“Keep compartmentalizing” is a piece of advice from a commanding officer to his ace pilot. This is darkly humourous, intelligent screenwriting because these drone-piloting soldiers spend 12 hours a day literally inside a box, albeit an air-conditioned one filled to the brim with technology, with fresh coffee available if needs be.
A day of drone warfare fought, the service men and women leave the base and go home to BBQ with their family and drink beer in the nearby Las Vegas suburb, a pebble-lawned stretch of cookie cutter banality not far away from the dazzling gratuitousness of The Strip. Things go from grim but necessary to deeply disturbing slowly but inevitably, and often didactically, in Good Kill.
The film focuses on Major Tom Egan (Ethan Hawke), a former F-16 pilot and a veteran of many tours. He is now ‘grounded’ in the tiny box on wheels enacting a play-station war; one of low risk of physical harm (barring carpal tunnel syndrome) on which he compensates by making the damage 100% psychological. Egan’s icy disposition and years of experience make him one of the current top performers in piloting drones.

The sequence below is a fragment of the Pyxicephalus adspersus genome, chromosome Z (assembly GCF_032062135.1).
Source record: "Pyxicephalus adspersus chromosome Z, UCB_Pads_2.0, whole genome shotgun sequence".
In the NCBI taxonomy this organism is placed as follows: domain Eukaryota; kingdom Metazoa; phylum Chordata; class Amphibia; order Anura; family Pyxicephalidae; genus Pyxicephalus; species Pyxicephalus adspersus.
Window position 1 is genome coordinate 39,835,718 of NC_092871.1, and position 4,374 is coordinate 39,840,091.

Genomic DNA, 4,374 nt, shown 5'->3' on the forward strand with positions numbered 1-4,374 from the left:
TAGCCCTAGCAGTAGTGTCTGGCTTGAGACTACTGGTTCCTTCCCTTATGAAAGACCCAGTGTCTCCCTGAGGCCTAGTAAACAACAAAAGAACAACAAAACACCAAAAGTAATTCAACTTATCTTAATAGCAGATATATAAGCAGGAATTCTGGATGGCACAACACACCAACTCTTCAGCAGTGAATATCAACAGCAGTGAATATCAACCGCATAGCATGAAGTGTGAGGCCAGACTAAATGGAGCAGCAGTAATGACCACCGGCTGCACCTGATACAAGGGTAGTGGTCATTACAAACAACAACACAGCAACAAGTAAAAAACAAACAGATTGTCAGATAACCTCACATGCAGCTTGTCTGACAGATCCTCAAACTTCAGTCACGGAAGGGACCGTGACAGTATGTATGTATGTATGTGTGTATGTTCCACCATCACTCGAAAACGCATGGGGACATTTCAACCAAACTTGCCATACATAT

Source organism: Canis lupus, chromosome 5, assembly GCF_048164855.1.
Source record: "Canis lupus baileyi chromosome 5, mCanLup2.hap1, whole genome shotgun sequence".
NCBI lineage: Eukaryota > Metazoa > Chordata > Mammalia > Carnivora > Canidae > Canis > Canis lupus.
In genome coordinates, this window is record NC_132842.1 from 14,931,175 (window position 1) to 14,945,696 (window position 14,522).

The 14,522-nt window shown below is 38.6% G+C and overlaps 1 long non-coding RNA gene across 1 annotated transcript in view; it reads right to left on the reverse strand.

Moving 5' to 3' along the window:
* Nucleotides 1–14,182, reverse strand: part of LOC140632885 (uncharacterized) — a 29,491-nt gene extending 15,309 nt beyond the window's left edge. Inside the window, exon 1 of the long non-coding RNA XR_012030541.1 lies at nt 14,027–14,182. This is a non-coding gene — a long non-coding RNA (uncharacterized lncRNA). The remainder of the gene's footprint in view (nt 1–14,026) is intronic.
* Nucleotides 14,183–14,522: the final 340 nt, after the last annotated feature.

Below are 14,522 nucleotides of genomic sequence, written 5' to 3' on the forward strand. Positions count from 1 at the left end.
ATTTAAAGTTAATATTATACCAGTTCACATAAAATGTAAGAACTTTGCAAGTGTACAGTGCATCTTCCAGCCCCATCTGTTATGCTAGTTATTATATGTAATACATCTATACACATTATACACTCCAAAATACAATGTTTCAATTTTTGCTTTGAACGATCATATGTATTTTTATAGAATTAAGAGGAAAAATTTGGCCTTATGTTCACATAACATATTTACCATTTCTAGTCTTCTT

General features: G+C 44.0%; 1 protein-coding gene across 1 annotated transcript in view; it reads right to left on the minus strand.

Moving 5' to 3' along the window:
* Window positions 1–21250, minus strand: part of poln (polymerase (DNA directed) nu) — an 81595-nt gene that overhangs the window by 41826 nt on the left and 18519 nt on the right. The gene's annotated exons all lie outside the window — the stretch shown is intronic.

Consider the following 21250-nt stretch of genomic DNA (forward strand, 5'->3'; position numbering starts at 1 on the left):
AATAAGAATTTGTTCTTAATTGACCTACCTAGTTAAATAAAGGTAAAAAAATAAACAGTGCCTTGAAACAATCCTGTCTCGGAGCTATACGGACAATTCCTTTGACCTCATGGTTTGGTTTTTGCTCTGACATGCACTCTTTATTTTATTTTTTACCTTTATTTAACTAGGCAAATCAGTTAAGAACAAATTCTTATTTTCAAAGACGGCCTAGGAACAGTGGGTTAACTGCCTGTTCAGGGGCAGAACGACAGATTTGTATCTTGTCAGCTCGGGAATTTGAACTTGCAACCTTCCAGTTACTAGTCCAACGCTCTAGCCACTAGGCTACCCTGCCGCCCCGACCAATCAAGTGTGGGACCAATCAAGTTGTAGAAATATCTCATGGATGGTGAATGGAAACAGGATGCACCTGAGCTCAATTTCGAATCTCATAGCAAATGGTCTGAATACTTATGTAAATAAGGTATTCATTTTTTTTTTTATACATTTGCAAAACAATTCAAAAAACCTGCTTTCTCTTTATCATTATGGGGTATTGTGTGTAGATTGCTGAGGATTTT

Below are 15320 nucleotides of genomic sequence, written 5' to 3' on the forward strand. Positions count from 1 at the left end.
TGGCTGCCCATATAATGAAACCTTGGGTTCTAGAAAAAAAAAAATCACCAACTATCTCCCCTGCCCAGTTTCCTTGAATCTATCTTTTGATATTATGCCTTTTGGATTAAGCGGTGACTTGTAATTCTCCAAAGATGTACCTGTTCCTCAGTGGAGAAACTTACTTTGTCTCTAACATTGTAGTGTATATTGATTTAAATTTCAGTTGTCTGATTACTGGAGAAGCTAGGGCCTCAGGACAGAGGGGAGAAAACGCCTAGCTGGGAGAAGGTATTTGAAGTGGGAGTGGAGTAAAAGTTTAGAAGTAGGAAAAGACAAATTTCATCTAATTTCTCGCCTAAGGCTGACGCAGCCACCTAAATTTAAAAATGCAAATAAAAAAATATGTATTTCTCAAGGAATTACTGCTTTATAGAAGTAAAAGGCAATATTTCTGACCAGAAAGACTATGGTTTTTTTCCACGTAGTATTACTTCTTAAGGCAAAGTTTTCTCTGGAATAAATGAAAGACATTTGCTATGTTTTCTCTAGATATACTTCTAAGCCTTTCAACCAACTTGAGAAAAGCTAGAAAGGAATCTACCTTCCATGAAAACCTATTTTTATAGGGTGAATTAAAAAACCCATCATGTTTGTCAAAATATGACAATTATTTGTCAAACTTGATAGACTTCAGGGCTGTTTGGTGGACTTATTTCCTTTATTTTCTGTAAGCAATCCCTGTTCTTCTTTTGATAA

Hawke’s performance is miles apart from his life-long work with Richard Linklater, not to mention as different as possible from the testosterone meathead cinema-depictions of fighter pilots in thrill oriented blockbusters like Top Gun and its numerous copy cats. Egan ignores the gung-ho nature of the two tech support co-workers, the young guys that keep the communications to the remotely piloted aircraft humming along. Egan is quietly respectful of the competence of his equally young female co-pilot (Zoë Kravitz) while carrying out any order from his commanding officer (Bruce Greenwood, who gets all the good lines and let’s face it, is a national goddamn treasure).